Currently, Montana tax payers are picking up the bill to cleanup abandoned mine sites leaking lead, arsenic, and mercury into our rivers and drinking water. We pay tens-of-millions every year to deal with the damage left by foreign and out-of-state companies and we currently have no law that allows the state to say “no” to new mines that would continue polluting and wasting taxpayer dollars.
That’s why Montana Trout Unlimited is leading the effort to pass I-186, a common sense idea based on successful laws in other western states. With I-186, we Montanans can end this cycle of irresponsible mining by stopping new mines that will create perpetual pollution, contaminating our water with arsenic, mercury, and lead.
I-186 is a Montana-made initiative that will require that mining companies submitting new hard-rock mine permit applications prove that their mine will not result in perpetual pollution of Montana waters. If a mining company cannot prove that their proposed mine will not perpetually pollute our state’s waters, the state Department of Environmental Quality will be required to deny the company’s hard-rock mine permit application. I-186 applies only to new hard-rock mine permit applications. I-186 does not apply to currently permitted hard-rock mines or expansion applications for currently permitted hard-rock mines. Hard-rock mining jobs in Montana are not at risk from I-186.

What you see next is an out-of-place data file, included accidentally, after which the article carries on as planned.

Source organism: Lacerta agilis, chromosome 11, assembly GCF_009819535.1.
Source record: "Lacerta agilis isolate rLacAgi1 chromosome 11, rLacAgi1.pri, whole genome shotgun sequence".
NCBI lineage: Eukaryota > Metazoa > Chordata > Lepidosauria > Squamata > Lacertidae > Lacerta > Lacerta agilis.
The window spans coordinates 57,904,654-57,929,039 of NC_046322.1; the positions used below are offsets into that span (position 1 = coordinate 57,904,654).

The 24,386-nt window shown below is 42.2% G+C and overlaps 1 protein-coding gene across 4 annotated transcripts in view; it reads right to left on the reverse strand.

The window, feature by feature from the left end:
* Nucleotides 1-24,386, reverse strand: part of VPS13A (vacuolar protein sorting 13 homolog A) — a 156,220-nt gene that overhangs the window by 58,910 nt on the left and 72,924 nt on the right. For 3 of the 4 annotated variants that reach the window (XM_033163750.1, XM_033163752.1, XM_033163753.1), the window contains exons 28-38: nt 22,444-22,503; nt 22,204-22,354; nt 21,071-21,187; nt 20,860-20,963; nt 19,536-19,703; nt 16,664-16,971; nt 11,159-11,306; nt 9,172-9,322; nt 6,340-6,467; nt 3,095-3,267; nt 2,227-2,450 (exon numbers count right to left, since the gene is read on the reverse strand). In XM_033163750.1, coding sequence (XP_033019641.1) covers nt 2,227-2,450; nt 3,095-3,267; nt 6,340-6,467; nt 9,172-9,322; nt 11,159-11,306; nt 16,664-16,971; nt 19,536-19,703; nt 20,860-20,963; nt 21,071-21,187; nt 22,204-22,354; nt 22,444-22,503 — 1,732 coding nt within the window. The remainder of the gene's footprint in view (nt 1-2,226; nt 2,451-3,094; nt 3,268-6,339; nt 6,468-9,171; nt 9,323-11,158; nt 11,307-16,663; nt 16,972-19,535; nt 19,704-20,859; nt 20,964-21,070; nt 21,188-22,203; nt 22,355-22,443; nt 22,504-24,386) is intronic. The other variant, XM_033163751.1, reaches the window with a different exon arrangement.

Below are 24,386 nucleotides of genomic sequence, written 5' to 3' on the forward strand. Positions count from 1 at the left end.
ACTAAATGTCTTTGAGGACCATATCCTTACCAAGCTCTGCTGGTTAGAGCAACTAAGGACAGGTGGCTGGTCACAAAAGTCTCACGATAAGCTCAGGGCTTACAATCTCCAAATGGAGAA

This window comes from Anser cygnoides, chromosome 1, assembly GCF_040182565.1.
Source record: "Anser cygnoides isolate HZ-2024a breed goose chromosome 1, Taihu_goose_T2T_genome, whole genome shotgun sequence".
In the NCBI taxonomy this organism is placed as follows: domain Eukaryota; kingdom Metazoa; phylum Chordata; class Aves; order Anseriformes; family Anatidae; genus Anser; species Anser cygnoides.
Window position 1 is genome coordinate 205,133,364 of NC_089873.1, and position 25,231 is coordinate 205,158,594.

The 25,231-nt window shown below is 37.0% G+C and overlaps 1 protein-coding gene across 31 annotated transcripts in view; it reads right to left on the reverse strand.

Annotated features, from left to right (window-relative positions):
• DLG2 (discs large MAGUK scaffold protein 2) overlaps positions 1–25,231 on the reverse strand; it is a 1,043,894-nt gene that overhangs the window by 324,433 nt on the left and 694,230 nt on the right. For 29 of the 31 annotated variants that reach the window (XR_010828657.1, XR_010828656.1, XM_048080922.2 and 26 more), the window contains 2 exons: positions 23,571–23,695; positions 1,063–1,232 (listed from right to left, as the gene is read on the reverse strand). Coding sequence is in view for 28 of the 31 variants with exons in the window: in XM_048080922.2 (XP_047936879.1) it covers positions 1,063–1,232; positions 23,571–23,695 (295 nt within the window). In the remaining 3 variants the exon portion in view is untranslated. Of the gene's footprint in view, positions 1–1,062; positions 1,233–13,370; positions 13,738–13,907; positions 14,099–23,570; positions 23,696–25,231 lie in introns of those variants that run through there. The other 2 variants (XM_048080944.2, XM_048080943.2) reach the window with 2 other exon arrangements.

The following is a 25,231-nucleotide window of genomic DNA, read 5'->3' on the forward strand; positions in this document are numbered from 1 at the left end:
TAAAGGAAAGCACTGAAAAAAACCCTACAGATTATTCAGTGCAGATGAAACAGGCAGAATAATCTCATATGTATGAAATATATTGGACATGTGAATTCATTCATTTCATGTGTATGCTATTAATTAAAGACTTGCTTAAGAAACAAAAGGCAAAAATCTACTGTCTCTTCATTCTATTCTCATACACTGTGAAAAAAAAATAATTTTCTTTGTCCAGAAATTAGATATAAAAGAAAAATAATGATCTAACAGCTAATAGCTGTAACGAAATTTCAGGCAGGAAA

We hear from the mining industry that mining jobs are “good jobs.” This small vocal group of opponents of I-186 continue to attempt to mislead and scare Montanans with the false claim that the initiative will harm the state’s current mining economy or its potential to grow responsibly. I-186 will do neither. Additionally, a good outdoor recreation job is no less a job than a good hard-rock mining job and vice versa. Here’s a more accurate picture of the economic impact from both:
On jobs, the outdoor industry far outpaces the mining industry:
• 1,896 metal mining jobs in Montana (Source: Montana Department of Labor)
• 71,000 outdoor recreation and tourism jobs (Source: Outdoor Industry Association)
The same holds true in revenues:
• $25 million in tax revenues from metal (hard-rock) mining (Source: Montana Department of Revenue, Biennial Report, July 1, 2014-June 30, 2016)
• $7 billion per year in consumer spending and $286 million in state and local tax revenues from outdoor recreation and tourism (Source: Outdoor Industry Association)
While these are big differences, the two industries can co-exist and find success in Montana.
I-186 is about clean water and over 45,000 Montanans signed petitions to put I-186 on this November’s ballot.
I hope we can count on you to vote YES on I-186 this fall in support of protecting our clean water and Montana taxpayers.
Chris Schustrom is Chair of Montana Trout Unlimited and is the fourth generation of his family to live and work in Montana.